danah boyd, Microsoft Research; Chuncheng Liu, UC San Diego; Jayshree Sarathy, Harvard University;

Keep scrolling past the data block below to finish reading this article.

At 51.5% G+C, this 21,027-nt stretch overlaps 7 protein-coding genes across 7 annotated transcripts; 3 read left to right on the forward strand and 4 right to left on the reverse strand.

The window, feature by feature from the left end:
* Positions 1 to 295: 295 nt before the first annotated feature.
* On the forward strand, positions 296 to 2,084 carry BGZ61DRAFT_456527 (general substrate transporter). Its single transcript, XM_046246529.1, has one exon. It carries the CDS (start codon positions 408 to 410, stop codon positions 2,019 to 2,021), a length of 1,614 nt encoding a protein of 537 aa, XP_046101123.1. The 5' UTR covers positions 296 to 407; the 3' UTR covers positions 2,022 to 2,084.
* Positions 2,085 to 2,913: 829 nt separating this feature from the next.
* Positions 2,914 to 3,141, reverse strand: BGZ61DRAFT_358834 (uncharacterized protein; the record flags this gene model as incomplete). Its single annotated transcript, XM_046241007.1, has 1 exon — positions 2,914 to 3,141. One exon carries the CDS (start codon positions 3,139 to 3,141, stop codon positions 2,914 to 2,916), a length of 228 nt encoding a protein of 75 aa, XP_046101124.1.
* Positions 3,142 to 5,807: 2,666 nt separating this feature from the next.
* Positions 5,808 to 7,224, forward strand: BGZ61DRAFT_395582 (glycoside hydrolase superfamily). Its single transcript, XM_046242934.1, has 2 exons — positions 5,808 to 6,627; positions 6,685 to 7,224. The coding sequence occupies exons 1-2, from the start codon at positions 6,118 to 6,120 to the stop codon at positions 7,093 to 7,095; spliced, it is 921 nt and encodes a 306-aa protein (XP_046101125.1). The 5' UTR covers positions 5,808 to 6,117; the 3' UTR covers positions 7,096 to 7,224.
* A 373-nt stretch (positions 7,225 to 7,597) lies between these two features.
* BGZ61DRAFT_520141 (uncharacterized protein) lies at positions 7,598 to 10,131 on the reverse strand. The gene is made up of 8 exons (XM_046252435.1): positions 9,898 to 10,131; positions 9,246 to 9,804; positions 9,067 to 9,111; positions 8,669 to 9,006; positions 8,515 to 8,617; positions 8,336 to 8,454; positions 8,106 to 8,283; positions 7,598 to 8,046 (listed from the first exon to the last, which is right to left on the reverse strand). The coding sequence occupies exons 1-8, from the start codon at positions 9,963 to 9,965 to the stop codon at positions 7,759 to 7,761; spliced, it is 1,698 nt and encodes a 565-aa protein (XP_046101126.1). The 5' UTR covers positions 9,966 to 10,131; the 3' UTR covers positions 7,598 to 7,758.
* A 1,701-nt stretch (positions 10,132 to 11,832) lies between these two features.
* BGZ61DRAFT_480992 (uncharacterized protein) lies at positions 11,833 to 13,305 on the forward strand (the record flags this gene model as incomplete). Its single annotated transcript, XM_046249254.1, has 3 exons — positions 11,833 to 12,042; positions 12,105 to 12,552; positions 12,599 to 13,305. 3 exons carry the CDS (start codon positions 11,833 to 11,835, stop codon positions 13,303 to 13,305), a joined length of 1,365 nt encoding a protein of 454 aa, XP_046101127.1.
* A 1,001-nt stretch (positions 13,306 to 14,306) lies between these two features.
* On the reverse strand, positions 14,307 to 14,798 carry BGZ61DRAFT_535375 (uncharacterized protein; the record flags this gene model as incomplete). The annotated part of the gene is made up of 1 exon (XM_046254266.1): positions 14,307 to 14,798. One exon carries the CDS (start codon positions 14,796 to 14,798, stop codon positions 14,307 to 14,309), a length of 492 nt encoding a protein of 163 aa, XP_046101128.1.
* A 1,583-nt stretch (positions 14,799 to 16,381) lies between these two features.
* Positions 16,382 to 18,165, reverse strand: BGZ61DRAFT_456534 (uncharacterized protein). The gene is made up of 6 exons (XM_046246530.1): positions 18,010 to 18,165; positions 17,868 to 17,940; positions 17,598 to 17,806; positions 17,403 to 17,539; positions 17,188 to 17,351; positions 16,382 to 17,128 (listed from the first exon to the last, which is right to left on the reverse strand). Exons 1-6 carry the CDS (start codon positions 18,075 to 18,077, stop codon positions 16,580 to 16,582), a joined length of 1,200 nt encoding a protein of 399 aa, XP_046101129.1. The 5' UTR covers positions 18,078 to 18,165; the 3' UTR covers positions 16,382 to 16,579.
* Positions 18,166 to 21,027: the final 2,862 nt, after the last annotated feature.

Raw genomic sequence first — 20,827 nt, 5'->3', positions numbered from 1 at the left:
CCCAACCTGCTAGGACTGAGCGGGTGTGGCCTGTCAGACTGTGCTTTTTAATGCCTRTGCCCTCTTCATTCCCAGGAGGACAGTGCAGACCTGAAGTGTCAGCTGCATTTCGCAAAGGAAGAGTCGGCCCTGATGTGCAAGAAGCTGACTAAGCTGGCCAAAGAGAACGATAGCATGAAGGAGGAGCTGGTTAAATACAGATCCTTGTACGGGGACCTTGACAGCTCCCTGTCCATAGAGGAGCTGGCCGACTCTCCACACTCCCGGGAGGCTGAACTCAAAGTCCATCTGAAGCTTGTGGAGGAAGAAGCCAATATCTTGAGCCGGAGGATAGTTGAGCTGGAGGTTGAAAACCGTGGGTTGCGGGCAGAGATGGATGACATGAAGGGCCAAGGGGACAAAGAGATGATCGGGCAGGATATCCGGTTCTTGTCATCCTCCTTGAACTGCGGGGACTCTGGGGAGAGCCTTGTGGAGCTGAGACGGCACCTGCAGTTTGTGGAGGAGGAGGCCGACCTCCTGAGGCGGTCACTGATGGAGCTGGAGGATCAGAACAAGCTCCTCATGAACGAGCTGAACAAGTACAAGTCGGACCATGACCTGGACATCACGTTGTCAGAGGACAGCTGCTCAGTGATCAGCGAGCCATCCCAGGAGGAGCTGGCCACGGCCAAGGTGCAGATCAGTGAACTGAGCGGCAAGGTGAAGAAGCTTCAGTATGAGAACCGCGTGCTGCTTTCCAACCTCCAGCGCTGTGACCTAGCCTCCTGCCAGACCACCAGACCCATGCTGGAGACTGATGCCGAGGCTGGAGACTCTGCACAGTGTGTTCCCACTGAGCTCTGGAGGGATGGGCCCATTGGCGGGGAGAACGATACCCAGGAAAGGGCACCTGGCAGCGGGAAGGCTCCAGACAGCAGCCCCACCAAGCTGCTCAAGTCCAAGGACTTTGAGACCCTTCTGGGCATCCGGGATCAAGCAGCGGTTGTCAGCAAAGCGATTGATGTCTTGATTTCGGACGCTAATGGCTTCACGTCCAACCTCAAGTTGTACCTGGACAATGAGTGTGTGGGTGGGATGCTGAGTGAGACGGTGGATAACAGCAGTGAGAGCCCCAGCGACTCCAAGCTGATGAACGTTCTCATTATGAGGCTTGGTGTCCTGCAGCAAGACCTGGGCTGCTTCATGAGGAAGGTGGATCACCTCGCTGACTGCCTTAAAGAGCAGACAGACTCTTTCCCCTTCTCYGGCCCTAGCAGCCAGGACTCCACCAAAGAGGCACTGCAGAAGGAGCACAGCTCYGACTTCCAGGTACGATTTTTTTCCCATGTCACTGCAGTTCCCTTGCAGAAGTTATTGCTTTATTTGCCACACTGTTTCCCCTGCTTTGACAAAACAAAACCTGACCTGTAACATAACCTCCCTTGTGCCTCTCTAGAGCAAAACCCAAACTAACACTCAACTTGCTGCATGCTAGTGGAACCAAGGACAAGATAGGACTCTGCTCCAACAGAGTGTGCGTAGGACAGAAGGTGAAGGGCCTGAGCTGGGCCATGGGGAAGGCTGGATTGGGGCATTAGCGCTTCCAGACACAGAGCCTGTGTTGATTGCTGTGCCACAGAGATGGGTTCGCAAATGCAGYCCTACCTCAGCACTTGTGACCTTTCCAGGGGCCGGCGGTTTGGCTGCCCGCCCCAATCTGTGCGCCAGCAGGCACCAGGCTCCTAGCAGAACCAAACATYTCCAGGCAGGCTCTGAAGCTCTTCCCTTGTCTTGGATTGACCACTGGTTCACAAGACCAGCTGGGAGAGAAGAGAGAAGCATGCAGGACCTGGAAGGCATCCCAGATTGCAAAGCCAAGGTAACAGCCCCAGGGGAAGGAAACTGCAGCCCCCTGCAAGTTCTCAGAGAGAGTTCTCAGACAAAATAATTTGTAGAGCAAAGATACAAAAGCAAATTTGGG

Data plays a critical role in shaping our understanding of the world, influencing our actions, and informing our decision-making processes. Science and Technology Studies (STS) scholars have demonstrated that data never objectively represents the object it seeks to capture, highlighting its inherent politics. This is particularly important because data aims not only to be representative but also performative. In other words, data does things, and sociotechnical actors do things with data. To further explore the politics of data, this panel aims to bring together scholars to interrogate data utility and performativity, with a particular emphasis on the contexts in which data is used. STS scholars are invited to highlight knowledge performances and infrastructures around data that stabilize notions of "usefulness" across different contexts. The panel also aims to investigate modes of manipulation or repair that can influence the perceived usefulness of data. The panel's objectives are to: 1) examine the concepts of data utility and accuracy in various contexts, 2) highlight knowledge performances surrounding data and investigate the factors that make these performances fail or succeed, 3) explore epistemic networks, communities of practice, and infrastructures that define and contest the usefulness of data, and 4) theorize data manipulation and repair in relation to data usefulness. We encourage papers that draw on empirical research, theoretical analysis, or critical reflection, and that engage with a range of fields, societies, and methodologies to expand the scope of inquiries into the politics of data in broader organizational, institutional, social, and cultural contexts.